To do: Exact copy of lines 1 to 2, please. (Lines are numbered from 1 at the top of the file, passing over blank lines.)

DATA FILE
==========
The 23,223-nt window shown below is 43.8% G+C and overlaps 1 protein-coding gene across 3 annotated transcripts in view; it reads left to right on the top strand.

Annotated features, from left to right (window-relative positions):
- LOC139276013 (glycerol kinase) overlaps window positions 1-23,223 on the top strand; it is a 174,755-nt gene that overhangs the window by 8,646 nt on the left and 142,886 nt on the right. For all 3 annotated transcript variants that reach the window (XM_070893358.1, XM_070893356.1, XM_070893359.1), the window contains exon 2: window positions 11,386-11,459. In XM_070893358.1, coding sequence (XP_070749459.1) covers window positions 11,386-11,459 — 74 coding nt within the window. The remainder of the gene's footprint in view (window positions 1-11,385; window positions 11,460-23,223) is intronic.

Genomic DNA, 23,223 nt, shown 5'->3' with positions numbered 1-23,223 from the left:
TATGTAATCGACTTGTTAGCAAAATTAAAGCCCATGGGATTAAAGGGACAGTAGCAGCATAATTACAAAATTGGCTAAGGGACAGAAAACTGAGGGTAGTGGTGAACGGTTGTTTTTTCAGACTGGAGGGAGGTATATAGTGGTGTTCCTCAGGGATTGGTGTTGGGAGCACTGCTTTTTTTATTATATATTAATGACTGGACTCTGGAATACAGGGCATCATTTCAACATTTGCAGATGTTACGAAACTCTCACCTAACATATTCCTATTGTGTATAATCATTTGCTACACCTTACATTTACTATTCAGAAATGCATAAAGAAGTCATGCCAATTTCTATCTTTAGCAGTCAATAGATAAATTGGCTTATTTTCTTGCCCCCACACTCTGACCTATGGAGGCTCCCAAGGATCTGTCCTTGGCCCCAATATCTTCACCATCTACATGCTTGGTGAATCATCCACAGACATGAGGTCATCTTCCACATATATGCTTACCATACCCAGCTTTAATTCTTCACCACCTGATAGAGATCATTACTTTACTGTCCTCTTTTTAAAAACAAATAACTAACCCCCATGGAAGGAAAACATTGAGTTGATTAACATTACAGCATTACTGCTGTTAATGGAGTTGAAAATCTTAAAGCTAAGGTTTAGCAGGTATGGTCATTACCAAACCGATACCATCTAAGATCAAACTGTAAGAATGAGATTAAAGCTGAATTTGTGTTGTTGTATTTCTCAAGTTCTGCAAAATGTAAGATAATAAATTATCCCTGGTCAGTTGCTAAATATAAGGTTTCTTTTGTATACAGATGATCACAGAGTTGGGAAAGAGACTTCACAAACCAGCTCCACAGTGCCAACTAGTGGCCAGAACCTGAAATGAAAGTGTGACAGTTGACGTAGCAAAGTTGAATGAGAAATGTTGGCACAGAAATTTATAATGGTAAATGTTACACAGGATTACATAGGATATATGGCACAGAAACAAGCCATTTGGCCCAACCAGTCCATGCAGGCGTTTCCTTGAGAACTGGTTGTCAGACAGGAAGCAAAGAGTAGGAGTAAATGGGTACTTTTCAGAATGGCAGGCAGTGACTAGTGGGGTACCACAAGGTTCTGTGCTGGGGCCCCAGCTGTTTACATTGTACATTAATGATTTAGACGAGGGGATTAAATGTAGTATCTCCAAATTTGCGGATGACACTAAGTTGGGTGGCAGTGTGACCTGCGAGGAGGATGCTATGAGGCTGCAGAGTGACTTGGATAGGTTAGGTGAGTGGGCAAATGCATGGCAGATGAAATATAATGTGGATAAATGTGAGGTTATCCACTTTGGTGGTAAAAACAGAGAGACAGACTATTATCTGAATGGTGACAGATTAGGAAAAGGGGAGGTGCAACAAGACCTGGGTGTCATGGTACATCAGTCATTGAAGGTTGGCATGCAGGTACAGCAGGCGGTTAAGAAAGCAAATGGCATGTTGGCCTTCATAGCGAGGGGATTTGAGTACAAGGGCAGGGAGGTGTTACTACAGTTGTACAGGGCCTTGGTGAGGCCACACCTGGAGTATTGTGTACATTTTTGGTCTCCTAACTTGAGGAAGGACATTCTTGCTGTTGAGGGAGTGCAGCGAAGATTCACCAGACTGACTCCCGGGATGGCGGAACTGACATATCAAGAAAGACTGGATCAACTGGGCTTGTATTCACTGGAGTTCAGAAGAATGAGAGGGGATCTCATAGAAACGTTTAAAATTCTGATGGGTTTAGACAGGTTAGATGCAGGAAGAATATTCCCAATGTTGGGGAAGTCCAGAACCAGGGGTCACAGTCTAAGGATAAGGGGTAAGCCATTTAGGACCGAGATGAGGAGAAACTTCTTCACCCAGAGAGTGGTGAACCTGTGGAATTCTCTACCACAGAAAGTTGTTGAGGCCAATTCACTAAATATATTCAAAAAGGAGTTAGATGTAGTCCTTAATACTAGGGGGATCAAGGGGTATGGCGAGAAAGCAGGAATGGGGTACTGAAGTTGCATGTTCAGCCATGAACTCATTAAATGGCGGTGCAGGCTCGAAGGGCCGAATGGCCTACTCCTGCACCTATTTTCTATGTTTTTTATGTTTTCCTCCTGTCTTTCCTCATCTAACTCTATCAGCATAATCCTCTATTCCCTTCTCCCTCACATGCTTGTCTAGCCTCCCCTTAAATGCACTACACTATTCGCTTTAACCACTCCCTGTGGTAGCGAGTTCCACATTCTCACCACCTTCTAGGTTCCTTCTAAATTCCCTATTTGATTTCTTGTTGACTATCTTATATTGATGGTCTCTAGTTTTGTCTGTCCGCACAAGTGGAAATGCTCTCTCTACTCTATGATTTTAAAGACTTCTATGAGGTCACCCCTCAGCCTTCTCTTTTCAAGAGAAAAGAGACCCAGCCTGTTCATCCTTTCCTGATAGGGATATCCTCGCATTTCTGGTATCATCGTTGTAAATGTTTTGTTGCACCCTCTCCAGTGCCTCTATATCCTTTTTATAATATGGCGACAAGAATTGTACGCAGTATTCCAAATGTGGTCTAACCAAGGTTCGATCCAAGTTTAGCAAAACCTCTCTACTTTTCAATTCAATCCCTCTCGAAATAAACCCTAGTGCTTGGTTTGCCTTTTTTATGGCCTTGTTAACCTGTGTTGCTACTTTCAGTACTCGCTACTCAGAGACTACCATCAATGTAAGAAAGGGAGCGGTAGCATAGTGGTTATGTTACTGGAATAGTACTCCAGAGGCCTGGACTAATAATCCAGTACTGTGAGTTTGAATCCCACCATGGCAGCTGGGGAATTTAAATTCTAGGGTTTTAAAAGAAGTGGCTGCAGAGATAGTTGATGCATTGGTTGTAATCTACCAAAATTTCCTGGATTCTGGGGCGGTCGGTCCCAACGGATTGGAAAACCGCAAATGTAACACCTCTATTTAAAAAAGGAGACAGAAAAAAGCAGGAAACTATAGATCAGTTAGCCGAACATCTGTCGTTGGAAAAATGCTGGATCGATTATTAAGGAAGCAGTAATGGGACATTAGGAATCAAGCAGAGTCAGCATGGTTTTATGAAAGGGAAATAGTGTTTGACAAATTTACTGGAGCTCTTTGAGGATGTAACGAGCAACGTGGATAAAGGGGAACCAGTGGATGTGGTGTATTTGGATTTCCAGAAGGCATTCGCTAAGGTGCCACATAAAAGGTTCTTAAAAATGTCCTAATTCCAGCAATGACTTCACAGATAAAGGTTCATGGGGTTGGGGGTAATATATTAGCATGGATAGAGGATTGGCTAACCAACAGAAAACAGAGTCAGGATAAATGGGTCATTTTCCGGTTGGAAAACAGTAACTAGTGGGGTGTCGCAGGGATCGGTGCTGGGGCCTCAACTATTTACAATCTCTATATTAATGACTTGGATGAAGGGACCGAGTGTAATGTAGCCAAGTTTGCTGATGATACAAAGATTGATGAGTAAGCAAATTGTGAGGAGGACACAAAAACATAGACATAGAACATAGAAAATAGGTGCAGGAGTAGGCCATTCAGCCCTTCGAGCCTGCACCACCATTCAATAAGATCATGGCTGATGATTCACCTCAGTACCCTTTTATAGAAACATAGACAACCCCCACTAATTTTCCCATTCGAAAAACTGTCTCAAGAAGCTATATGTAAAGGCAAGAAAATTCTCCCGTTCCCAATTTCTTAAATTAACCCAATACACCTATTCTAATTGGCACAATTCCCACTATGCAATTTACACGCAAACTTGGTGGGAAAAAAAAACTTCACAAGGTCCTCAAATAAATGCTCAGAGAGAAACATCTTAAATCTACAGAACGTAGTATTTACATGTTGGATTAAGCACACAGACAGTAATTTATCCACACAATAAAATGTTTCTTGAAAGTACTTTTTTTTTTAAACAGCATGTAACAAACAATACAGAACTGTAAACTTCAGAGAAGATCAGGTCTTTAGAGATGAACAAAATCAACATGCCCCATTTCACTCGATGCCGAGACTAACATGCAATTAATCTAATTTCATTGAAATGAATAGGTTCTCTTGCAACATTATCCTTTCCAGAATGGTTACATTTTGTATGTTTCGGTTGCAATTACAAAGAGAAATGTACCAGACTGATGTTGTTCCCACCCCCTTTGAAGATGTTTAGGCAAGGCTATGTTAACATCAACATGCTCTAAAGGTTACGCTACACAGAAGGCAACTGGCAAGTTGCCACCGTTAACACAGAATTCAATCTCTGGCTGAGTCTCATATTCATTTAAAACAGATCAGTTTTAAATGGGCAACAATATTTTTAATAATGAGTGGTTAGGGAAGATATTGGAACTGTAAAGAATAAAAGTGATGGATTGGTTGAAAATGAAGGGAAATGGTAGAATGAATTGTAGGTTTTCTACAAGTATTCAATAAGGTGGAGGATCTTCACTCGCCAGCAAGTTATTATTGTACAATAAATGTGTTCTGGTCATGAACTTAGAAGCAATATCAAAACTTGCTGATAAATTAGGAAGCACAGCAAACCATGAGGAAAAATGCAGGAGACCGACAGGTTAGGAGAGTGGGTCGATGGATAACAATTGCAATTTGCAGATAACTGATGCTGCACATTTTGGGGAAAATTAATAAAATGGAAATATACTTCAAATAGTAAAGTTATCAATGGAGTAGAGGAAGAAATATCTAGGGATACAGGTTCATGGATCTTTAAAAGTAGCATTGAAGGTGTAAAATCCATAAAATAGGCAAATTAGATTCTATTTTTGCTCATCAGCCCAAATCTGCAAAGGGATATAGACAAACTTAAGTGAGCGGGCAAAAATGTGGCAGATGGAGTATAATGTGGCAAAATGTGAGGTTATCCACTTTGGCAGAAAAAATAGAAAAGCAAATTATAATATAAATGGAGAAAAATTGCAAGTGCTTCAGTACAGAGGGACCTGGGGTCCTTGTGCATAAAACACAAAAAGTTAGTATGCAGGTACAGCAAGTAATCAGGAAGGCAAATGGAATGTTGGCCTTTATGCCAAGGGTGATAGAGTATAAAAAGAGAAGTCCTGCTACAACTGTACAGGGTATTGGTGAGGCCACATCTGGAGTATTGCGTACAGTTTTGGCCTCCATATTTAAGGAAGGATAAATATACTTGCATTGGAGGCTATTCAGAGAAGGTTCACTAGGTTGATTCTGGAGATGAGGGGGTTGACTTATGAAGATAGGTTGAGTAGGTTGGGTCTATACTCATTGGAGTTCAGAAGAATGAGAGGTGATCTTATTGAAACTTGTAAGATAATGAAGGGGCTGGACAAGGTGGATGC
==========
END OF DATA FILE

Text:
The 23,223-nt window shown below is 43.8% G+C and overlaps 1 protein-coding gene across 3 annotated transcripts in view; it reads left to right on the top strand.

Annotated features, from left to right (window-relative positions):